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The Association of the Bar of the City of New York Committee on Professional Ethics

FORMAL OPINION 2013-3:
"Of Counsel" Designation for New York Attorney Practicing Law in a Foreign Country

October 2013

TOPIC: “Of Counsel” Designation

DIGEST:  A New York law firm may designate as “of counsel” a lawyer who is licensed to practice law in New York but resides and practices law mainly in a foreign country, provided that: (a) the of counsel lawyer has a “continuing relationship” with the law firm; (b) the use of the of counsel title is not false or misleading in other respects; and (c) the of counsel lawyer’s practice does not constitute the unauthorized practice of law in the foreign country.

RULES:  7.5, 5.5

QUESTION:

Is a New York law firm permitted to designate as “of counsel” a lawyer who is licensed to practice law in New York but resides and practices law mainly in a foreign country?

OPINION

A New York law firm would like to designate as “of counsel” a lawyer who is licensed to practice law in New York but resides and practices law mainly in a foreign country.  Subject to the limitations and conditions below, a New York law firm may designate as “of counsel” a lawyer who is licensed in New York but resides and practices mainly in a foreign country.1See, e.g., N.Y. State Bar Ass’n Ethics Opinion (“NYSBA Ethics Op.”) 955 (2013) (law firm may designate out-of-state attorney as “of counsel”). First, the of counsel lawyer must have a “continuing relationship” with the law firm as required by Rule 7.5(a)(4) of the New York Rules of Professional Conduct (the “Rules”). See N.Y. City Bar Ass’n Formal Ethics Opinion (“NYCBA Formal Op.”) 1996-8 (1996) (an of counsel attorney must have a “close, continuing, regular and personal” relationship with the law firm); NYCBA Formal Op. 1995-8 (1995) (a “‘continuing relationship’ has been characterized . . . as a ‘close, regular, personal relationship’ other than that of partner or associate.”). Second, the of counsel title must not be false or misleading in other respects.  See R. 7.5, Cmt. [1] (“In order to avoid the possibility of misleading persons with whom a lawyer deals, a lawyer should be scrupulous in the representation of professional status.”).  Third, if the of counsel lawyer’s practice in the foreign country constitutes the unauthorized practice of law in that jurisdiction, then the law firm must not designate the lawyer as of counsel. See R. 5.5(b) (“A lawyer shall not aid a nonlawyer in the unauthorized practice of law”).2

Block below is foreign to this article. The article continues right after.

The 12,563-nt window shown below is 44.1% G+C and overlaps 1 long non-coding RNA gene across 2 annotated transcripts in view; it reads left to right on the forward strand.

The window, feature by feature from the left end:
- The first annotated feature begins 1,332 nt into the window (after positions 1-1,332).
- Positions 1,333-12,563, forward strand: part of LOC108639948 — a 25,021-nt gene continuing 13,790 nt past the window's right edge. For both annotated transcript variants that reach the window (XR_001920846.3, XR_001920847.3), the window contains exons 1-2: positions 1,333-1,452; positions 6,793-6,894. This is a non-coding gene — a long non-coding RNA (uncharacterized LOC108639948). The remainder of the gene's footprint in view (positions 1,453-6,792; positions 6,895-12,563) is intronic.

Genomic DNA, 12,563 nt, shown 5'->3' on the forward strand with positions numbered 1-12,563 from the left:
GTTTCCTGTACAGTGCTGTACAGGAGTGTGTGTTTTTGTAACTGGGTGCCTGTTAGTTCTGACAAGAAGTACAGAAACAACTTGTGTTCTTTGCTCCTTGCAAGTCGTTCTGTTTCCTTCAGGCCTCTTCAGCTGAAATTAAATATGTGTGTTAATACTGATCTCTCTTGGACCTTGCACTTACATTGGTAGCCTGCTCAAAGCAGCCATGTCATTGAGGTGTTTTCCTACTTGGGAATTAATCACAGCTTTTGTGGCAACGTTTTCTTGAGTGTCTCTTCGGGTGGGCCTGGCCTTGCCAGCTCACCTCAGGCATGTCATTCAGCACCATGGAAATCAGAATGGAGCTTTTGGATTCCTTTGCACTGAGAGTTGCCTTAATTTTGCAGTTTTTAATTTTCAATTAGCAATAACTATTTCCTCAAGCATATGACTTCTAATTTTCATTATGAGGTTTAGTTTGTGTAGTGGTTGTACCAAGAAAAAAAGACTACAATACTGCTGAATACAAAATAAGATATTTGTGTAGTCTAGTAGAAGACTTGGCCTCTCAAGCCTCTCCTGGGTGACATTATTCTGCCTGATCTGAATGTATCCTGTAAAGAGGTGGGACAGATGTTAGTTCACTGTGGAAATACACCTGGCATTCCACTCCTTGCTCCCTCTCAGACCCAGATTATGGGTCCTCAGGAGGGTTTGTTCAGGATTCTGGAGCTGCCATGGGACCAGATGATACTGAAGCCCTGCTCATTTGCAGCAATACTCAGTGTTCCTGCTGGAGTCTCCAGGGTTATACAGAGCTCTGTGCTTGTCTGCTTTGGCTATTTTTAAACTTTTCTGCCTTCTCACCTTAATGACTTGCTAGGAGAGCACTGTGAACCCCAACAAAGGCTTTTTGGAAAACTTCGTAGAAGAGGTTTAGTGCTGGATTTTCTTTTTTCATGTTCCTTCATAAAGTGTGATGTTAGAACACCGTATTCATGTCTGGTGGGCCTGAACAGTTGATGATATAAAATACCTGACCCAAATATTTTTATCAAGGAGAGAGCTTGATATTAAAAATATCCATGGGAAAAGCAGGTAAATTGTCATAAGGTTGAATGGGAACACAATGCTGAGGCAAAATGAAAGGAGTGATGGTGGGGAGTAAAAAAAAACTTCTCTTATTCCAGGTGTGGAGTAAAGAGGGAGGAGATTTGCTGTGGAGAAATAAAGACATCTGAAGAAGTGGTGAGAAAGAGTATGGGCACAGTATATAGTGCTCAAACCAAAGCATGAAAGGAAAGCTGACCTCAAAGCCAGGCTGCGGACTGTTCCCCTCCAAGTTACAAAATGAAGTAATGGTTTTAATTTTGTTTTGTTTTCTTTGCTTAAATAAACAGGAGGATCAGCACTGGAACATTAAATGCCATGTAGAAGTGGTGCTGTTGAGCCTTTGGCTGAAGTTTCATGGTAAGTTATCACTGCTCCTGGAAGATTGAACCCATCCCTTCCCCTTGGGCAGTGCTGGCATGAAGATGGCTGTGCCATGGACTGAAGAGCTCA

Determining whether a “continuing relationship” exists within the meaning of Rule 7.5(a)(4) involves a multi-factor analysis that depends on the facts and circumstances of each situation.  See NYSBA Op. 955 (“Whether the relationship meets the ‘continuing relationship’ test is fact-specific.”).  Essential to this determination is whether the of counsel lawyer is available to the law firm “for consultation and advice on a regular and continuing basis.” NYSBA Ethics Op. 936 (2012); see also NYSBA Ethics Op. 853 (2011) (full time in-house counsel with corporation who “minimizes” relationship with law firm may not be designated of counsel).

Ethics opinions that analyze the “continuing relationship” identify a variety of factors that may be examined to determine whether an of counsel designation is appropriate. A distillation of those ethics opinions suggests that the following factors, which are not intended to be exclusive or exhaustive, may be relevant to that determination:

  • whether the lawyer shares office space with the law firm;
  • whether the lawyer is actively involved in the firm’s day-to-day affairs;